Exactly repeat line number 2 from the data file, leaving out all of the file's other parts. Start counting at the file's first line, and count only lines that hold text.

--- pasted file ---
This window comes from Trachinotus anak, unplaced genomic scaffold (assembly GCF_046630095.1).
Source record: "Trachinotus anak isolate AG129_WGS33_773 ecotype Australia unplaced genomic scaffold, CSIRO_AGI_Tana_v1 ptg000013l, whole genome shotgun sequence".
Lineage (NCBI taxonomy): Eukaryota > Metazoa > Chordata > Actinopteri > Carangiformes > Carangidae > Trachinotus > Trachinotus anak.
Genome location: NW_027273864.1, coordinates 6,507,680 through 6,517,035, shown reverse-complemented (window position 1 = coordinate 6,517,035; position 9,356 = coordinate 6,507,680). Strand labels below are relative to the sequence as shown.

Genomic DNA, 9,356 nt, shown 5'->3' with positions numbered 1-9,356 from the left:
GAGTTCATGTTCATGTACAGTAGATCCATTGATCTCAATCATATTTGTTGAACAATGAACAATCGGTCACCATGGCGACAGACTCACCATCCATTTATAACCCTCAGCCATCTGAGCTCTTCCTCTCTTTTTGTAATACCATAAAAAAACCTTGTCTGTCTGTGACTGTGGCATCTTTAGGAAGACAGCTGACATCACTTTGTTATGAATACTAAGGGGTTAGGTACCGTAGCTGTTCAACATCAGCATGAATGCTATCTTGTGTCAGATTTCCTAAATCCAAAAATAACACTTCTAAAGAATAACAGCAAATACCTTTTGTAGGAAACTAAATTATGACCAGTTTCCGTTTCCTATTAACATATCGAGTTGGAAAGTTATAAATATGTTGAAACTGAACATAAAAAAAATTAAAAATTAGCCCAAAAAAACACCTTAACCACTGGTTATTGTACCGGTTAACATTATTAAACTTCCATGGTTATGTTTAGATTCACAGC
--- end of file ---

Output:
Source record: "Trachinotus anak isolate AG129_WGS33_773 ecotype Australia unplaced genomic scaffold, CSIRO_AGI_Tana_v1 ptg000013l, whole genome shotgun sequence".